No July 4th Fireworks, But Plenty of Summer Excitement (and More In-Person Normal) for Wilton Residents

Wilton's Fourth of July festivities in pre-COVID times

Amid the flurry of reopening news and with the unofficial start of summer just around the corner, GOOD Morning Wilton reached out to several town officials for the latest updates on possible upcoming town events and access to town facilities.

No July 4th Fireworks

First Selectwoman Lynne Vanderslice confirmed that the town will not be holding its annual Fourth of July fireworks events.

While July 4 may seem far enough in the future to be a safe bet for large gatherings, the planning required for the large-scale fireworks event, which normally attracts thousands of spectators, would have had to have been finalized months ago. At the time, Vanderslice pointed out, there was much more uncertainty about the pandemic and limits on gathering than there is today.

But with mask guidelines updated on May 19 and CT DPH further refining its guidance to businesses and event organizers just yesterday, Vanderslice emphasizes things still remain very much in flux.

The latest DPH statement refers to the “continuing risk” that COVID is playing for large events: “There are still many vulnerable residents and communities in the state who are not fully vaccinated and could be severely impacted by COVID-19. There is a continuing risk that businesses and large events could be a source of significant COVID-19 outbreaks in situations where universal masking is not in use, many people remain unvaccinated, and appropriate spacing between customers, attendees, and staff cannot be maintained.”

As GMW previously reported, Wilton’s Memorial Day Parade organizers had to make a similarly difficult decision not to hold a 2021 parade.

While canceling these events is a big disappointment, the town has not given up when it comes to community summer celebrations. Vanderslice indicated the town is eying a late summer or Labor Day timeframe for possibly organizing a larger community event.

In the meantime, Parks and Recreation Department Director Steve Pierce says efforts are underway right now to plan some smaller events around July 4 that may not rise to the level of the fireworks, but will be fun for the community nonetheless.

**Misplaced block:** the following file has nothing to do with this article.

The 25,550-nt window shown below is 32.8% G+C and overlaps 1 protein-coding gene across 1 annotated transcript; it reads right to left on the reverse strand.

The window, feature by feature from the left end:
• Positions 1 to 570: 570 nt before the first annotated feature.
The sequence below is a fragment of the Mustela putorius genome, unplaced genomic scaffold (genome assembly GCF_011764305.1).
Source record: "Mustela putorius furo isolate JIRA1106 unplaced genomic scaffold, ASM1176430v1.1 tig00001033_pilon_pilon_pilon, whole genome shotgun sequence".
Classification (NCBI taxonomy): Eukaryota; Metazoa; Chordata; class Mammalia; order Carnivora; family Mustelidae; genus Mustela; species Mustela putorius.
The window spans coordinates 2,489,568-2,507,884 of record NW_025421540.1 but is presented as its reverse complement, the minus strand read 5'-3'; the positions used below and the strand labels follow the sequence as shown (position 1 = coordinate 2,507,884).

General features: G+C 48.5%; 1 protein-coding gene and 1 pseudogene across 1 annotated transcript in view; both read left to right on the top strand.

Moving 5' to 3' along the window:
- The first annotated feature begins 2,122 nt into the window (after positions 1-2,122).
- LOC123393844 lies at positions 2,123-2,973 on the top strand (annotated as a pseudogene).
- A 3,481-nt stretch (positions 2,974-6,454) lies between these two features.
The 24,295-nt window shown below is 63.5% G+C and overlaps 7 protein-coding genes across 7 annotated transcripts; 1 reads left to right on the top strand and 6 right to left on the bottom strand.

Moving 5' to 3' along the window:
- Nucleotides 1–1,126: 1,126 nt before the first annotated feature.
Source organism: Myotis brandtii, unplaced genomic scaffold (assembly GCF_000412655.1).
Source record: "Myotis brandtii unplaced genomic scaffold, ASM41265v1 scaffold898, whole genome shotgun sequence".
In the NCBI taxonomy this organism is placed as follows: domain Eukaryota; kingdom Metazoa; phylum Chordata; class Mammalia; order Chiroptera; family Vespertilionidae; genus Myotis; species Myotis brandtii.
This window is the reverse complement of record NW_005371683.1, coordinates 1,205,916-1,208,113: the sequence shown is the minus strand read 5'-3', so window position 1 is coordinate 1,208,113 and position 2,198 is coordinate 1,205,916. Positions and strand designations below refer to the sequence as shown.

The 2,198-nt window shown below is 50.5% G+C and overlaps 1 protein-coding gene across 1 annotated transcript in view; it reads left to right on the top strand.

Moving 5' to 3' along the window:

The annual July 4th 5k is also a possibility, but Pierce says it isn’t confirmed yet.

Memorial Day

Parks & Rec has organized an event at Merwin Meadows that will include live music with The Underdogs band, a pizza truck and ice cream. Pierce said he expects to announce more details next week.

While this event will be open to the public, Pierce encouraged residents to get Merwin Meadows summer passes, which are currently available for purchase through the department’s e-Trak online system.

And don’t forget the Get Smart for Wilton 5K. This popular event to benefit the Wilton Educational Foundation will be held Sunday, May 30, with a 5k run through the Wilton High School complex and Allen’s Meadow, with an option to participate on your own “virtual” course. Visit the signup page or the WEF website for more information.

Comstock Community Center

Pierce asked for the public’s patience as his department work is working diligently to resume all usual activities. “Things like mask-wearing and other restrictions can change in a nano-second, but when you have a lot of moving parts it makes it more challenging,” he said.

Pierce was proud of the fact that Parks & Rec programming has, in fact, been running for months. Comstock summer programs, which also ran successfully last summer, are now open for registration.

He also noted that Comstock Community Center is open and available to the community for meeting space. Wilton’s Social Services Department, which also operates out the Comstock facility, has not yet announced any changes to public access of the department.

Donations of non-perishable items for the Wilton Food Pantry may still be made in the shed outside Comstsock’s lower entrance behind the building.

Summer Concerts

In the past, Wilton has offered a summer concert series, typically with two concerts at Schenck’s Island and two at Merwin Meadows.

Vanderslice said she expects the concerts will resume this summer, with details to be announced soon.

Department and Commission Meetings

During COVID, all town departments, boards and commissions have held their meetings on Zoom. The public has been able to “attend” and observe all of those meetings, as required by law.

As COVID restrictions are eliminated, will those meetings revert to an in-person format?

Vanderslice says not at the present time. On Thursday, Gov. Ned Lamont issued a revised executive order extending remote and hybrid meetings until June 30.

She said the state legislature is also expected to address the topic in the current session, which could possibly make remote or hybrid options more permanent.

Vanderslice has the sense that most people would like to see the Zoom format continue. “The guidance we gave the appointed board and commission members is to continue to conduct meetings over Zoom, so the public can continue to be on Zoom and watch the meetings. We also made the recommendation to the elected boards,” she said.

That could change after June 30, but for now, Zoom meetings will continue.

Town Hall

In a May 18 email update to the town, Vanderslice informed residents that access to Town Hall and the Town Annex will begin on June 1, adding to the possible ways in which residents may obtain services, which now include:

  • Walk-in
  • In-person appointment
  • Online
  • Email
  • Dropbox

The town is currently making some necessary security upgrades to the buildings so they’ll remain inaccessible to the public until June 1.